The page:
Director Chris Browne’s Quest to Bring Jamaican Film to the World


By Alexander Britell

Despite a number of landmark films shot in Jamaica, from Dr. No, the first James Bond film (along with several other Bond films) to Legends of the Fall, the domestic Jamaican film industry is very much in its infancy. But Chris Browne, the director of Third World Cop, the highest-grossing Jamaican film in history, is trying to bring his country’s cinema to the world. His new film, Ghett’a Life, is the product of a 10-year labour, and has now achieved global distribution. Browne, who won the Grand Prize at the Hartley Merrill International Screenwriting Competition for Ghett’a Life at Cannes in 2006 (and the Best Pitch Award this year at Cannes), has made it his passion to grow a film culture in the country. Ghett’a Life, which is fully funded by Jamaican investors, opens July 29. Caribbean Journal talked to Browne about the state of Jamaica’s film industry, his next film and how Jamaican cinema can enter the global market.

Talk about the nature of the film industry in Jamaica.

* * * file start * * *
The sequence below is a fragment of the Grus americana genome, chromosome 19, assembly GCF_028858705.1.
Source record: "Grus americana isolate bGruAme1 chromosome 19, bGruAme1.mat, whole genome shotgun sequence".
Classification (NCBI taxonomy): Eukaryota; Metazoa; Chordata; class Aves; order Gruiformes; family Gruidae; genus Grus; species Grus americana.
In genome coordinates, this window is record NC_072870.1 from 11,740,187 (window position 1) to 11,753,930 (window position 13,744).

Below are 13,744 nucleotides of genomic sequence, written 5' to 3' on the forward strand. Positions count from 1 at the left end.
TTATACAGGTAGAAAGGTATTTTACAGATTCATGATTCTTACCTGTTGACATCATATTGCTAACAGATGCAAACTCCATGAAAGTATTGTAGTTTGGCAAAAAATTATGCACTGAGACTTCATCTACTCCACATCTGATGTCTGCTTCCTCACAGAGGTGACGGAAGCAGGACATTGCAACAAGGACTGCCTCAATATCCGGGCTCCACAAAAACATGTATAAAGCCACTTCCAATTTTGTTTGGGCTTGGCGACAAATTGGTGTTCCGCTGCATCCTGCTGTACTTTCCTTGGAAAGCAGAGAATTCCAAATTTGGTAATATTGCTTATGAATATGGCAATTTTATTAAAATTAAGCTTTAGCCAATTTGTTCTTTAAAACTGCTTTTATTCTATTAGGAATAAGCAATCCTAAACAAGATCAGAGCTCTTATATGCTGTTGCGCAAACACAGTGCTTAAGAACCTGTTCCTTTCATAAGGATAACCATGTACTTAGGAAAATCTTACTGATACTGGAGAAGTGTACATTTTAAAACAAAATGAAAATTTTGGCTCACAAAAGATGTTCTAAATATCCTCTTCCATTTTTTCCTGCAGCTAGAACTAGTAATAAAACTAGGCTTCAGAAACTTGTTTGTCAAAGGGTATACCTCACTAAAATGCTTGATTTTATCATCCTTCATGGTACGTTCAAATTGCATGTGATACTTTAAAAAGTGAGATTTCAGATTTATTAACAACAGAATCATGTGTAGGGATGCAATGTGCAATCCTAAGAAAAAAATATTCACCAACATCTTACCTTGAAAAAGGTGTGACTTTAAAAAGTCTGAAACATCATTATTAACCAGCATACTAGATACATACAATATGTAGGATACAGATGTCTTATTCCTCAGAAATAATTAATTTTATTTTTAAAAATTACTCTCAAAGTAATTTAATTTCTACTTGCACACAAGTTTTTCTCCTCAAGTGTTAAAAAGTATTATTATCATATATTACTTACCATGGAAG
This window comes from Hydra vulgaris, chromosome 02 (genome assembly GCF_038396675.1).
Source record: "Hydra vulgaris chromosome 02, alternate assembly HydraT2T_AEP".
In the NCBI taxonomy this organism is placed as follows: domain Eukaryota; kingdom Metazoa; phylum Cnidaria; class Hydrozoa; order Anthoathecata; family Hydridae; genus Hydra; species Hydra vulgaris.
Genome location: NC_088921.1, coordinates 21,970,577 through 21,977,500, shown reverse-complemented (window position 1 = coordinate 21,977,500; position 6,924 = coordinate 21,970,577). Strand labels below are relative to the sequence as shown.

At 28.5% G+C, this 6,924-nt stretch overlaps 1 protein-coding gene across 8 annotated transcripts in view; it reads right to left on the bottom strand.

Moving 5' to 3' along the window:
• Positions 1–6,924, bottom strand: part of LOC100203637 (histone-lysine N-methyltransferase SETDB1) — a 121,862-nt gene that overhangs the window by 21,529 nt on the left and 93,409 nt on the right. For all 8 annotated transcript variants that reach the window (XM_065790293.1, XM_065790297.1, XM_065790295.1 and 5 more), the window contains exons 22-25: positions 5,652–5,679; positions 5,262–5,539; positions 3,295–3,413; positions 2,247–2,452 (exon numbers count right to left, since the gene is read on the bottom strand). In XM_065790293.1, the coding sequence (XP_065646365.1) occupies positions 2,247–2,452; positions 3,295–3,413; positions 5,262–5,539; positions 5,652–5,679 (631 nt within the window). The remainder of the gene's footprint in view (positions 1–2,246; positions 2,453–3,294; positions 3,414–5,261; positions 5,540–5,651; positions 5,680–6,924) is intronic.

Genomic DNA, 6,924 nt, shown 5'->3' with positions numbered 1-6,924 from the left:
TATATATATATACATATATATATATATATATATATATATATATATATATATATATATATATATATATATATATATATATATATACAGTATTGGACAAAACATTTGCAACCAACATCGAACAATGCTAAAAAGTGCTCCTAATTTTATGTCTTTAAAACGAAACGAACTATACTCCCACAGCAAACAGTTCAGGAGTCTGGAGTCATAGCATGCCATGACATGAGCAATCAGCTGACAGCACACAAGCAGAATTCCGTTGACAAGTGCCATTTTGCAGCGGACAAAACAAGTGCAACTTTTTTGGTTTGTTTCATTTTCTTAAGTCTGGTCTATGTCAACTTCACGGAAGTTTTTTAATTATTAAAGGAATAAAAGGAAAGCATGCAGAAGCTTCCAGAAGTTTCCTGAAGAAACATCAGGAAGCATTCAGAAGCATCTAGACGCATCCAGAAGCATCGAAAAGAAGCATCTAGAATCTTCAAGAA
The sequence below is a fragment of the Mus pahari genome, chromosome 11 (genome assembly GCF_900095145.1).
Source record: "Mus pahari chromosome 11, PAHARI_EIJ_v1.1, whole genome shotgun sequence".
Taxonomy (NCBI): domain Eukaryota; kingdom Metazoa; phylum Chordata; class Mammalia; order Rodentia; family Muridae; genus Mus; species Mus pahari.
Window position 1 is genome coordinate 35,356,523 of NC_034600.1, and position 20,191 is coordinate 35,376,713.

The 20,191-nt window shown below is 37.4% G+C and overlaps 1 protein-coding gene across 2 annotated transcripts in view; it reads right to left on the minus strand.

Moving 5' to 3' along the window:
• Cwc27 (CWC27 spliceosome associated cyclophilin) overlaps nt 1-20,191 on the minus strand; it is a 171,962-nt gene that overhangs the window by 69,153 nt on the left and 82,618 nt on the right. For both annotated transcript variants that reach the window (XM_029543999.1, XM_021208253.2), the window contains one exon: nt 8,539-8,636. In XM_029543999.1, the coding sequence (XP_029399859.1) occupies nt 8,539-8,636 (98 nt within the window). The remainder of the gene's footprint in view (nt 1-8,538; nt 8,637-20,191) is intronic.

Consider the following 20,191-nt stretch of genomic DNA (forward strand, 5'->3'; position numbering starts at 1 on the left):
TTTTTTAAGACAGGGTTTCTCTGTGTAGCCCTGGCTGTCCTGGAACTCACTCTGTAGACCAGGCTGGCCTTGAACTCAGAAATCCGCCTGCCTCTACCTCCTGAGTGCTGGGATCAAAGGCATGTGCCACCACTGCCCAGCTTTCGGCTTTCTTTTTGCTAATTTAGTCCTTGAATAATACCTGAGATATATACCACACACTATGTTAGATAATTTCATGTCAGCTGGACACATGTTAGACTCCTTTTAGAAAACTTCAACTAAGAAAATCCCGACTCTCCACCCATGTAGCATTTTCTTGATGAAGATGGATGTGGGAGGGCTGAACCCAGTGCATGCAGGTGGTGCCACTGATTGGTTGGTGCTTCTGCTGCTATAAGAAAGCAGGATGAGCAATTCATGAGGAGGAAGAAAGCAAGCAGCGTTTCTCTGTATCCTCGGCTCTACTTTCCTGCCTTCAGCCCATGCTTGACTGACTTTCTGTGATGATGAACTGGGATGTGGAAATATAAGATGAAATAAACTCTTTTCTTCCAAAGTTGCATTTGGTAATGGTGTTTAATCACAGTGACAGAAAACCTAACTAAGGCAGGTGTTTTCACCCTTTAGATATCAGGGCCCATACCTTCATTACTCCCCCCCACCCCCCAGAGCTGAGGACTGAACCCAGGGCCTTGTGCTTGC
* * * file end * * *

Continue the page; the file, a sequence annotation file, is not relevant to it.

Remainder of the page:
There are two arms of the film industry in Jamaica. There is the commercial side, which involves making commercials for television, and music videos for artists. That is very vibrant in Jamaica. There are many production houses, many directors, many people to find for that work, and more and more people come into it. The commercial world of the film business is very vibrant in Jamaica. But in terms of the feature film industry, it’s a whole different story. But there are new and younger people who are coming into the business all the time, and they obviously want to go beyond commercials — they want to do features as well, and obviously the technology is changing so now we’re not tied to film anymore. Because the technology has changed, we have other cameras, which can shoot for cinema and we can edit it digitally. That has leveled the playing field somewhat. But there are still big production costs in terms of shooting a feature of a long period of time. That is still not easy. We had one film open in Jamaica last year, and now, with this film opening, it seems there is an industry started. But what happens is — I took 10 years to get to where I am. And the other person who did his [film], he had done it and it sat on the shelf for four years because he didn’t have the money to release it. So I would say we have a film industry, but we’re making one film a year.